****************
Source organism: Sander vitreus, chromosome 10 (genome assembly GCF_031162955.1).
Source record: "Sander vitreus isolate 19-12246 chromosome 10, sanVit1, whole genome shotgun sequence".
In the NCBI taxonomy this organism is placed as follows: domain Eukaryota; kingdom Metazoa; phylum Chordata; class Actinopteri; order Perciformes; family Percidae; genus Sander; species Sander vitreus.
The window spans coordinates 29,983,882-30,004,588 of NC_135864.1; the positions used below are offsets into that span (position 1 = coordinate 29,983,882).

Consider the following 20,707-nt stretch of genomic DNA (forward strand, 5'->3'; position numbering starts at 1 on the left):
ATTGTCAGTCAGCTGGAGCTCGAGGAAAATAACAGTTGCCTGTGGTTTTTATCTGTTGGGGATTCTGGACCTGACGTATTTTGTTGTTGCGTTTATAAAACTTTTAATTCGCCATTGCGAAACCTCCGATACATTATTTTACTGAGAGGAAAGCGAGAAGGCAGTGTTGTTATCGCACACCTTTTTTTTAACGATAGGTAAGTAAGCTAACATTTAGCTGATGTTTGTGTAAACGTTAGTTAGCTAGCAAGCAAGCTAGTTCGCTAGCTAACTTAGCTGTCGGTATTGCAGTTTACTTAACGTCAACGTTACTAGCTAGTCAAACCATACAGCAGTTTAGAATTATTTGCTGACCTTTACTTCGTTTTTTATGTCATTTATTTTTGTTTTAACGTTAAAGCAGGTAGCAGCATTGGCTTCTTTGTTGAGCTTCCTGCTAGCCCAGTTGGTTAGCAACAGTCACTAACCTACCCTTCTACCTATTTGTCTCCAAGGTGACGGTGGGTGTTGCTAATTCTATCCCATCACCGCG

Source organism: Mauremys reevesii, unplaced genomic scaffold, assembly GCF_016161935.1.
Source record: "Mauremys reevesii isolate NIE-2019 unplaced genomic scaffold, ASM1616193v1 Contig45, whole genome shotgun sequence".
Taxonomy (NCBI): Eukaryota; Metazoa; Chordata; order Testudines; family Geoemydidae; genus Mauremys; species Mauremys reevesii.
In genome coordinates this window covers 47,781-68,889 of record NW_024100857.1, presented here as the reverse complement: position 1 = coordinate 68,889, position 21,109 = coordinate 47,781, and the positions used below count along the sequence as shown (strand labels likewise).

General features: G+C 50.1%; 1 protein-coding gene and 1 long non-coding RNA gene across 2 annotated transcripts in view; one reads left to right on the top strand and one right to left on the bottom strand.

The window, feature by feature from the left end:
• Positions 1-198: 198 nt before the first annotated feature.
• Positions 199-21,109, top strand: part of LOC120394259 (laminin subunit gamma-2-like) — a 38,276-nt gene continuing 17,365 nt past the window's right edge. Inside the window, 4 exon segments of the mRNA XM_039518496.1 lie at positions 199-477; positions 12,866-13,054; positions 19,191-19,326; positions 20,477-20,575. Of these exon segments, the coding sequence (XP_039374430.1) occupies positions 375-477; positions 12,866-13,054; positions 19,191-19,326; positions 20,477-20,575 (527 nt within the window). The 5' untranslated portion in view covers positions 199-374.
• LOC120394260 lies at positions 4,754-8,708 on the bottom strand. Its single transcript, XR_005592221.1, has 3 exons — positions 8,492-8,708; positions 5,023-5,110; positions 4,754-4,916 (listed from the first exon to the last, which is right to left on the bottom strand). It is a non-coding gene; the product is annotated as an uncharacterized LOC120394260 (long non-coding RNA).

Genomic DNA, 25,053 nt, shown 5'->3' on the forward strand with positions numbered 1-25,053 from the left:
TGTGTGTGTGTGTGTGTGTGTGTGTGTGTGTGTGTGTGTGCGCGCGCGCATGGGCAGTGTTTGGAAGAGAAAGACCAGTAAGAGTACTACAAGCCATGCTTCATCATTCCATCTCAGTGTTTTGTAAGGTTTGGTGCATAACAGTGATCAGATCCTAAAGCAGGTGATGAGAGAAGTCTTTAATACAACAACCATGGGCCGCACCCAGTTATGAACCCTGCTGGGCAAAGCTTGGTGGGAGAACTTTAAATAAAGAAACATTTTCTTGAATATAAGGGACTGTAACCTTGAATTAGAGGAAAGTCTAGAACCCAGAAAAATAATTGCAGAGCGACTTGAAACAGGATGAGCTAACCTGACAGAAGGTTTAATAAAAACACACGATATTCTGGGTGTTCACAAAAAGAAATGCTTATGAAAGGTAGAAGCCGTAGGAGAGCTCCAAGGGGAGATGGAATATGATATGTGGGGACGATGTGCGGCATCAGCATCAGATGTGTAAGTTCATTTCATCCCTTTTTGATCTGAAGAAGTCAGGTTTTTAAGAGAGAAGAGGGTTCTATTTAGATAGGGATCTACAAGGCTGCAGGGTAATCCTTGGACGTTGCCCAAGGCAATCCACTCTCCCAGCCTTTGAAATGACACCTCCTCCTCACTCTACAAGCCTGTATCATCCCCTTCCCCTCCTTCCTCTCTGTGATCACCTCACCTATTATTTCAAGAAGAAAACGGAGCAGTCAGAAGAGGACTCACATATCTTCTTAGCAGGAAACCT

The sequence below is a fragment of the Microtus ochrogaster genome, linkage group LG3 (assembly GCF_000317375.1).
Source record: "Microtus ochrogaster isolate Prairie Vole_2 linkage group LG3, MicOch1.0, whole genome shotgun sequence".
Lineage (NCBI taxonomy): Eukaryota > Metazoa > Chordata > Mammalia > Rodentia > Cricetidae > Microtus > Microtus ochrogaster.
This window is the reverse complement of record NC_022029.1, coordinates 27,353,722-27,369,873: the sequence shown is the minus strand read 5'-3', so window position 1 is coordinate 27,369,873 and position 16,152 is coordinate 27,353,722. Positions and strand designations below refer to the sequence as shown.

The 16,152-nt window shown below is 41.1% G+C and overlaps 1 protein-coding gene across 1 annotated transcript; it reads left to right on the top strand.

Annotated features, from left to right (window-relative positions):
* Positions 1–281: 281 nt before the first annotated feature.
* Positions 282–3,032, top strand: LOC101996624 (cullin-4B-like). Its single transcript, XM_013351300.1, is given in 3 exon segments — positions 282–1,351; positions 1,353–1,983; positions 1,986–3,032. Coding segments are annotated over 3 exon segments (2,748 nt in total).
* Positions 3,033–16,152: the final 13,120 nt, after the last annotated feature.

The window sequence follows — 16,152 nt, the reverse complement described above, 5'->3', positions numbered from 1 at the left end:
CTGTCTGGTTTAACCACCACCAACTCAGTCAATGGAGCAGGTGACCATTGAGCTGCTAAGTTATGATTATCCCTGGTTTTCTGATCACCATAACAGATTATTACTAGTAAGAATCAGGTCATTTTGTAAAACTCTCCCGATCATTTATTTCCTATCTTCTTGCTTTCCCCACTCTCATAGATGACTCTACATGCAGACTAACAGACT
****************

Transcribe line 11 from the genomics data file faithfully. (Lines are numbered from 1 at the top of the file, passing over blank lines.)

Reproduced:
General features: G+C 50.1%; 1 protein-coding gene and 1 long non-coding RNA gene across 2 annotated transcripts in view; one reads left to right on the top strand and one right to left on the bottom strand.